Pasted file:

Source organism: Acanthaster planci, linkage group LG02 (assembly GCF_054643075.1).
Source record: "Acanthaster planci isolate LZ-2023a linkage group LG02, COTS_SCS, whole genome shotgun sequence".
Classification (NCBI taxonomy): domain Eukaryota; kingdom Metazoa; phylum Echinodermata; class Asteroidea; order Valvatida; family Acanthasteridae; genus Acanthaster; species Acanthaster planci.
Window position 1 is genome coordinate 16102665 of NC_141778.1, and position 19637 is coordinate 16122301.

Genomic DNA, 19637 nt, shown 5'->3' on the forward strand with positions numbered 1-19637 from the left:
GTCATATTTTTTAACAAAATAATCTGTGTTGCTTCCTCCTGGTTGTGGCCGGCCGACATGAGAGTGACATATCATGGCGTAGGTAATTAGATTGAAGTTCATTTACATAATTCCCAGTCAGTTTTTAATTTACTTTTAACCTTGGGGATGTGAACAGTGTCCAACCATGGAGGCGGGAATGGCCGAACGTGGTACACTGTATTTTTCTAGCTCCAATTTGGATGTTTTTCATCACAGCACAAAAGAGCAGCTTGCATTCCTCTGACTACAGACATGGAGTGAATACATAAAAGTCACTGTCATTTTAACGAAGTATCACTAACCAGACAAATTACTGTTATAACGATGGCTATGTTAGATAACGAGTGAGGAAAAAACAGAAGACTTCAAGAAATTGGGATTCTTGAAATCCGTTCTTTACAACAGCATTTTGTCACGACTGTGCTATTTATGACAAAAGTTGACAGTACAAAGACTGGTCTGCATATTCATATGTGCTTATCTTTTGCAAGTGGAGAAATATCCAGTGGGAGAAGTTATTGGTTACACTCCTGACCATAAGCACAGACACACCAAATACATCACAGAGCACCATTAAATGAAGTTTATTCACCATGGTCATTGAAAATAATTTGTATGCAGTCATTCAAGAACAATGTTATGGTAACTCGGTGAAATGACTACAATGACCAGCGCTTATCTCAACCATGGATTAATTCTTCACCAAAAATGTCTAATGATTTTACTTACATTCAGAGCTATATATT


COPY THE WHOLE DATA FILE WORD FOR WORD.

Source organism: Acanthaster planci, linkage group LG02 (assembly GCF_054643075.1).
Source record: "Acanthaster planci isolate LZ-2023a linkage group LG02, COTS_SCS, whole genome shotgun sequence".
Classification (NCBI taxonomy): domain Eukaryota; kingdom Metazoa; phylum Echinodermata; class Asteroidea; order Valvatida; family Acanthasteridae; genus Acanthaster; species Acanthaster planci.
Window position 1 is genome coordinate 16102665 of NC_141778.1, and position 19637 is coordinate 16122301.

Genomic DNA, 19637 nt, shown 5'->3' on the forward strand with positions numbered 1-19637 from the left:
GTCATATTTTTTAACAAAATAATCTGTGTTGCTTCCTCCTGGTTGTGGCCGGCCGACATGAGAGTGACATATCATGGCGTAGGTAATTAGATTGAAGTTCATTTACATAATTCCCAGTCAGTTTTTAATTTACTTTTAACCTTGGGGATGTGAACAGTGTCCAACCATGGAGGCGGGAATGGCCGAACGTGGTACACTGTATTTTTCTAGCTCCAATTTGGATGTTTTTCATCACAGCACAAAAGAGCAGCTTGCATTCCTCTGACTACAGACATGGAGTGAATACATAAAAGTCACTGTCATTTTAACGAAGTATCACTAACCAGACAAATTACTGTTATAACGATGGCTATGTTAGATAACGAGTGAGGAAAAAACAGAAGACTTCAAGAAATTGGGATTCTTGAAATCCGTTCTTTACAACAGCATTTTGTCACGACTGTGCTATTTATGACAAAAGTTGACAGTACAAAGACTGGTCTGCATATTCATATGTGCTTATCTTTTGCAAGTGGAGAAATATCCAGTGGGAGAAGTTATTGGTTACACTCCTGACCATAAGCACAGACACACCAAATACATCACAGAGCACCATTAAATGAAGTTTATTCACCATGGTCATTGAAAATAATTTGTATGCAGTCATTCAAGAACAATGTTATGGTAACTCGGTGAAATGACTACAATGACCAGCGCTTATCTCAACCATGGATTAATTCTTCACCAAAAATGTCTAATGATTTTACTTACATTCAGAGCTATATATT